While the growth in commercial aviation is significant, it is the private aviation sector that has to potential to undergo a revolutionary transformation in China. Private aircraft ownership is still heavily limited in China, and the airspace controls and policy necessary for full development of the sector are not yet in place.
Chinese aviation regulations require that aircraft flying above 1000m and below 4000m to file a flight plan, which can take up to a week to be approved. Reports of uncleared and undeclared low-altitude flights are increasingly common, unsurprising given that the fees for flight approvals can be higher than the fines for illegal flights.
There are still numerous restrictions on private aircraft ownership. Private aircraft ownership was not covered in Chinese aviation regulations until 2003. Regulations introduced in 2009 went further towards easing the difficulty of owning an aircraft, particularly for fractional ownership. At the end of 2010, there were less than 1000 registered private aircraft in China and fewer than 150 business jets. In comparison, there were over 238,000 private aircraft registered in the US at the end of 2010 and more than 46,000 in Europe.
The bottlenecks on China’s low altitude airspace are set to be progressively widened over the next five years. Trials permitting helicopters to operate in low-altitude airspace over Haikou, the capital city of China's southern island province of Hainan, were launched in early 2011. The aim of the testing is to validate the CAAC’s plans to gradually open up China’s airspace to private aircraft.
Before the end of 2011, similar pilot programmes will test open low-altitude operation general aviation in Changchun, Guangzhou, Shenyang, Zhuhai and Xinjiang. This will then be expanded to other major cities, including Lanzhou and Beijing, between 2012 and 2015. From there, Chinese authorities will review the system, aiming to improve the management and infrastructure for low altitude aviation, before embarking on another expansion of the system between 2016 and 2020.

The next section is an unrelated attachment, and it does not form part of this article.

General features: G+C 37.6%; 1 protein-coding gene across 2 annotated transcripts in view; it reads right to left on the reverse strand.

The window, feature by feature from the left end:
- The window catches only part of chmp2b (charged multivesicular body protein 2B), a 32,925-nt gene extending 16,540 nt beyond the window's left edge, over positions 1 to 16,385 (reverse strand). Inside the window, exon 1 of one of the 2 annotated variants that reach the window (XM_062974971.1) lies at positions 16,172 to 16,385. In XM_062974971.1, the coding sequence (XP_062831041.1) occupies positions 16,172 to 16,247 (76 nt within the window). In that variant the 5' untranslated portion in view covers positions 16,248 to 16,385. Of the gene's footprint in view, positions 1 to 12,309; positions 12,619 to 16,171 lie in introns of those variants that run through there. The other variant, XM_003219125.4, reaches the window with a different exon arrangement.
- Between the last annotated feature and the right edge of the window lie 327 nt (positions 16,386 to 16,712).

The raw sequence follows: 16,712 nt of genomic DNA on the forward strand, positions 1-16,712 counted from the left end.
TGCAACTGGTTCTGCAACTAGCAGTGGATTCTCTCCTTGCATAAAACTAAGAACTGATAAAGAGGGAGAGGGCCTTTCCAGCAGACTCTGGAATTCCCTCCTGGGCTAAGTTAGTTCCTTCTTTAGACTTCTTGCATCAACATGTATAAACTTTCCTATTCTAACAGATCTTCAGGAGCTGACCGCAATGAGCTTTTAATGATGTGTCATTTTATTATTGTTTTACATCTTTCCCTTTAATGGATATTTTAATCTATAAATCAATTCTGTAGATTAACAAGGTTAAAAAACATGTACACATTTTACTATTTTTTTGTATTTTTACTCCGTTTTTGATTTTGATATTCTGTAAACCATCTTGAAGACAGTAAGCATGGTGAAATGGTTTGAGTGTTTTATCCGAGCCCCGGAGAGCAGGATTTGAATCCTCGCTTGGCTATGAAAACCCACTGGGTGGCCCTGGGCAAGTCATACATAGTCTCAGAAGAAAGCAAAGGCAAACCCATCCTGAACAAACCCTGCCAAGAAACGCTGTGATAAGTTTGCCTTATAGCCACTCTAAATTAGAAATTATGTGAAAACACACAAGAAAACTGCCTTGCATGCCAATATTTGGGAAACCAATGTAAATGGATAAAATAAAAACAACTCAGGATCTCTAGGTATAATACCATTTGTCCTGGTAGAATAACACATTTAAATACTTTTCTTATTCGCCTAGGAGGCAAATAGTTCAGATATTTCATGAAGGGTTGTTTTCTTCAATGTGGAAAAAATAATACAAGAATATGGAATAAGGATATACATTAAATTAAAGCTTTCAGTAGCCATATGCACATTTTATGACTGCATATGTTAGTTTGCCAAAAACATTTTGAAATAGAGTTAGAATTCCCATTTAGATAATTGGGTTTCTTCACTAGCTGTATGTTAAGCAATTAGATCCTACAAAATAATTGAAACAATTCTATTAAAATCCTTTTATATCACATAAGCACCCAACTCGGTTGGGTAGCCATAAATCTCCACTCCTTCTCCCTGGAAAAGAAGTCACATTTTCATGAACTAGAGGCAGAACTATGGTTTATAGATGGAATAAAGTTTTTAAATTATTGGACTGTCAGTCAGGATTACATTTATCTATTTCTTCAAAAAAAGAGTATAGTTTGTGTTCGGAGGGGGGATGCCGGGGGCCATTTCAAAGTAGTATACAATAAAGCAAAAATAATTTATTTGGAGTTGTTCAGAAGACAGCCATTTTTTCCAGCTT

The upshot of this is that private aircraft ownership in China is due to explode over the next 20 years. Some 70 to 90 new private aircraft are expected to be registered in China this year, a tiny step compared with the US where 2500 new aircraft are expected to be registered. The pace of private aircraft ordering has accelerated markedly even over the past six months.
Flight delays, an increasing problem at major Chinese airports, are also contributing to the growth of business aviation. The CAAC expects growth of general aviation traffic to grow at 15% p/a between now and 2020, an estimate that it admits is conservative.
An indication of just how seriously China is taking the development of its general aviation sector is the proposed takeover of US small aircraft maker Cirrus Aviation by China Aviation Industry General Aircraft (AVIC), a unit of the giant state-owned China Aviation Industry Corp aerospace consortium. The USD210 million deal will be reviewed by the US Committee on Foreign Investment.
AVIC is also working with US Aerospace Ltd on helicopter development. In turn, US firms are among the leading contractors in China’s attempts to develop its own commercial aircraft, notably the ARJ-21 and C919.
Now is the time
As satellite-based air traffic management matures and China’s aviation sector grows, CAAC has recognised that now is the time to transition to the new technology. China is already developing the Satellite Navigation Augmentation System (SNAS), a satellite-based augmentation system similar to WAAS in the US and EGNOS in Europe.
China is already moving forward with adoption of new ATM technology. In Mar-2010, CAAC issued its guidelines for the use of RNP in approach and terminal areas. Since 2009, CAAC has accelerated the application of performance-based navigation (PBN) technology, with full-scale implementation work now underway in the context of China’s latest Five-Year Plan. Ultimately, China aims to implement PBN by 2025, a timeframe that will make it one of the global leaders in the transformation of ATM technology.